South Park: Bigger, Longer & Uncut is precisely as advertised. Playing out with a length that's equal to three episodes of the popular television show, this feature-length expansion allows the proverbial South Park characters the latitude to let their mouths run rampant without profanities being censored. See, unlike other cartoon shows such as the Rugrats which were adapted for full-length features, South Park legitimately needed a big-screen treatment free of the restraints of television. Fortunately, South Park: Bigger, Longer & Uncut manages to retain the charm of the show. The animation style is identical, the characters retain their normal cadence, and the story is appropriately goofy, vulgar and lacking in both class and tact - all traits which made the show such a hit. Sure, South Park: Bigger, Longer & Uncut cannot be given a high star rating due to any kind of artistic merit, but films this non-stop hilarious and witty are few and far between.
Over the years, Chris Morris has established himself as the enfant terrible of radio and television in Britain. Following a period of announcing the fake deaths of leading politicians and celebrities on radio, he went on to create the satirical television programs The Day Today and Brass Eye. Since the end of Brass Eye, Morris kept comparatively quiet for a few years. That is, until he opted to co-write and direct 2010's Four Lions; his first feature film. In essence, Four Lions is a terrorism comedy and a sharp, pitch-black satire with the balls of films like Network and Dr. Strangelove. Adjectives like 'edgy', 'audacious', 'provocative' and 'shocking' immediately leap to mind. Additionally, this is a balloon-sized laugh riot from beginning to end - one of the funniest motion pictures in years. Yet, those who are accustomed to Morris' proverbial wit may be surprised to find that the filmmaker also added plenty of heart to complement the belly-laughs.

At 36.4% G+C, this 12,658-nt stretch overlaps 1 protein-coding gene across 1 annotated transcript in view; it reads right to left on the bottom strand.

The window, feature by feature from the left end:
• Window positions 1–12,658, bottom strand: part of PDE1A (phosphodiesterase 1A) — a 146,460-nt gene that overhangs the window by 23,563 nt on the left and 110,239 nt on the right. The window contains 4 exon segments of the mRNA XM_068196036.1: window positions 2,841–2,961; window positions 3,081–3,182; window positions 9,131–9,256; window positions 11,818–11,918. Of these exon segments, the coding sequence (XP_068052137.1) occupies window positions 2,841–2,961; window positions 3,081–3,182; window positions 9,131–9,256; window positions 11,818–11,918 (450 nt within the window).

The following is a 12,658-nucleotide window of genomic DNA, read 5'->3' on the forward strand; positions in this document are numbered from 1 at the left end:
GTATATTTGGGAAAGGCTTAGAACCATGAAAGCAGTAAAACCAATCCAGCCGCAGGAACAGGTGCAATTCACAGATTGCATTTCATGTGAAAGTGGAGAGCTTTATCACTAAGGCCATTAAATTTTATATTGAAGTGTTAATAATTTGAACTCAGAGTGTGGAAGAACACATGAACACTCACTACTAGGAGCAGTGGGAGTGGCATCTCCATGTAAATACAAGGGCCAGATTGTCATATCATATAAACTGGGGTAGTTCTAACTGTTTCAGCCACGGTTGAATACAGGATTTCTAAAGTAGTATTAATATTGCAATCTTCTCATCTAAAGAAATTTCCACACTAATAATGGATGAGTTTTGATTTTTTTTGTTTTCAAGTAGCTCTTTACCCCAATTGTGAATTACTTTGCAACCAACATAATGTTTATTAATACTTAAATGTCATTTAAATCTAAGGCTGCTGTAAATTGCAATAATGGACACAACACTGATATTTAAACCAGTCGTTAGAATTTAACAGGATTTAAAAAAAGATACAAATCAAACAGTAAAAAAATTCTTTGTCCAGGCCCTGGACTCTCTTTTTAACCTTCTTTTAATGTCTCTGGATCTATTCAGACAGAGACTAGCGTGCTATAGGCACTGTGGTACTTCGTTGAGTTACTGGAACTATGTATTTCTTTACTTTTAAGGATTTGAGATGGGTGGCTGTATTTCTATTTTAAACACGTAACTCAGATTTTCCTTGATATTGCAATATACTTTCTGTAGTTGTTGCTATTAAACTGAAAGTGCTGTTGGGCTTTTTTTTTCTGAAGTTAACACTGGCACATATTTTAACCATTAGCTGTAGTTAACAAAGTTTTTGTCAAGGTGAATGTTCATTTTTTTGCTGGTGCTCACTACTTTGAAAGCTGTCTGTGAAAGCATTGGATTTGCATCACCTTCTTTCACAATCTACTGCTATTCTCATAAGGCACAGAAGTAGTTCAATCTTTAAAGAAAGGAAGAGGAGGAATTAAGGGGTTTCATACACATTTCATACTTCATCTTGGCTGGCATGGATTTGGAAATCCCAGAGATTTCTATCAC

Back before the Farrelly Brothers forgot how to make a funny movie, there was There's Something About Mary. A popular cult item, it still manages to be funny and entertaining all these years on, and has a certain sweetness that doesn't come off as perfunctory.
Ted is the feature film debut of writer/director/star Seth MacFarlane, who's best known for his hit television show Family Guy. It's hardly surprising, then, that the film bears a notable resemblance to long-running cartoon series, as MacFarlane retained his proclivity for toilet humour, non-sequiturs, one-liners, obscure movie references and pop culture shout-outs. Luckily, Ted is also sharper and wittier than most recent Family Guy episodes, resulting in a comedy that's, for lack of better word, fucking hilarious. Furthermore, the film is based around an inventive central premise. Calling upon his incisive writing instincts, MacFarlane here deconstructs one of the most tiresome comedy plots of recent years - the "decent young guy held back from maturity by a churlish best friend or a cherished toy from his childhood" plot - by taking it to its logical symbolic extreme: the boorish best friend is actually the beloved childhood toy. By doing this, MacFarlane snarkily addresses the "What happens next" question of every "boy and his magical buddy" movie ranging from E.T. to Pete's Dragon.
So, I deleted it and made a fresh one.